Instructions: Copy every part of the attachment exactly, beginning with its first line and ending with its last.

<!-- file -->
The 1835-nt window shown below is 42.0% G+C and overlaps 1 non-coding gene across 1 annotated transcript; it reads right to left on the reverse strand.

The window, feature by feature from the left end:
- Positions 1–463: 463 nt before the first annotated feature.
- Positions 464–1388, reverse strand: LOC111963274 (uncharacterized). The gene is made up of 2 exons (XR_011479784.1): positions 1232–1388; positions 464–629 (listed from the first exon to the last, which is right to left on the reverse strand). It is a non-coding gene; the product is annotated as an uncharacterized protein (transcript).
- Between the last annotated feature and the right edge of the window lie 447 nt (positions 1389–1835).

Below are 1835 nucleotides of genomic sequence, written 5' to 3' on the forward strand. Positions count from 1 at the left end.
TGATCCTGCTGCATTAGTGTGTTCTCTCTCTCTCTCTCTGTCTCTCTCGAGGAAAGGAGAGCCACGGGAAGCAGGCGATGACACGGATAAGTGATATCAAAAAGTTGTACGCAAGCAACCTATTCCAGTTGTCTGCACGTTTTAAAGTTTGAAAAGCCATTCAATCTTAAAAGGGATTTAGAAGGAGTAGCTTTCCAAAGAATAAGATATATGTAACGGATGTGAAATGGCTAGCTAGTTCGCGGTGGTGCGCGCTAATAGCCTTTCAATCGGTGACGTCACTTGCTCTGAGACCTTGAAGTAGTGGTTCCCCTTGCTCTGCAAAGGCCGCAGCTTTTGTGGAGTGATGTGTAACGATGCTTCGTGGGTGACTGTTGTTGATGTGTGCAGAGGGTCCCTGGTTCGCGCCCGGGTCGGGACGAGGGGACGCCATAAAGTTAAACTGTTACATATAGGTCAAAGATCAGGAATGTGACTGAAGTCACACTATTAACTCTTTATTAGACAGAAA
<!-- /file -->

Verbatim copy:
The 1835-nt window shown below is 42.0% G+C and overlaps 1 non-coding gene across 1 annotated transcript; it reads right to left on the reverse strand.

The window, feature by feature from the left end:
- Positions 1–463: 463 nt before the first annotated feature.
- Positions 464–1388, reverse strand: LOC111963274 (uncharacterized). The gene is made up of 2 exons (XR_011479784.1): positions 1232–1388; positions 464–629 (listed from the first exon to the last, which is right to left on the reverse strand). It is a non-coding gene; the product is annotated as an uncharacterized protein (transcript).
- Between the last annotated feature and the right edge of the window lie 447 nt (positions 1389–1835).

Below are 1835 nucleotides of genomic sequence, written 5' to 3' on the forward strand. Positions count from 1 at the left end.
TGATCCTGCTGCATTAGTGTGTTCTCTCTCTCTCTCTCTGTCTCTCTCGAGGAAAGGAGAGCCACGGGAAGCAGGCGATGACACGGATAAGTGATATCAAAAAGTTGTACGCAAGCAACCTATTCCAGTTGTCTGCACGTTTTAAAGTTTGAAAAGCCATTCAATCTTAAAAGGGATTTAGAAGGAGTAGCTTTCCAAAGAATAAGATATATGTAACGGATGTGAAATGGCTAGCTAGTTCGCGGTGGTGCGCGCTAATAGCCTTTCAATCGGTGACGTCACTTGCTCTGAGACCTTGAAGTAGTGGTTCCCCTTGCTCTGCAAAGGCCGCAGCTTTTGTGGAGTGATGTGTAACGATGCTTCGTGGGTGACTGTTGTTGATGTGTGCAGAGGGTCCCTGGTTCGCGCCCGGGTCGGGACGAGGGGACGCCATAAAGTTAAACTGTTACATATAGGTCAAAGATCAGGAATGTGACTGAAGTCACACTATTAACTCTTTATTAGACAGAAA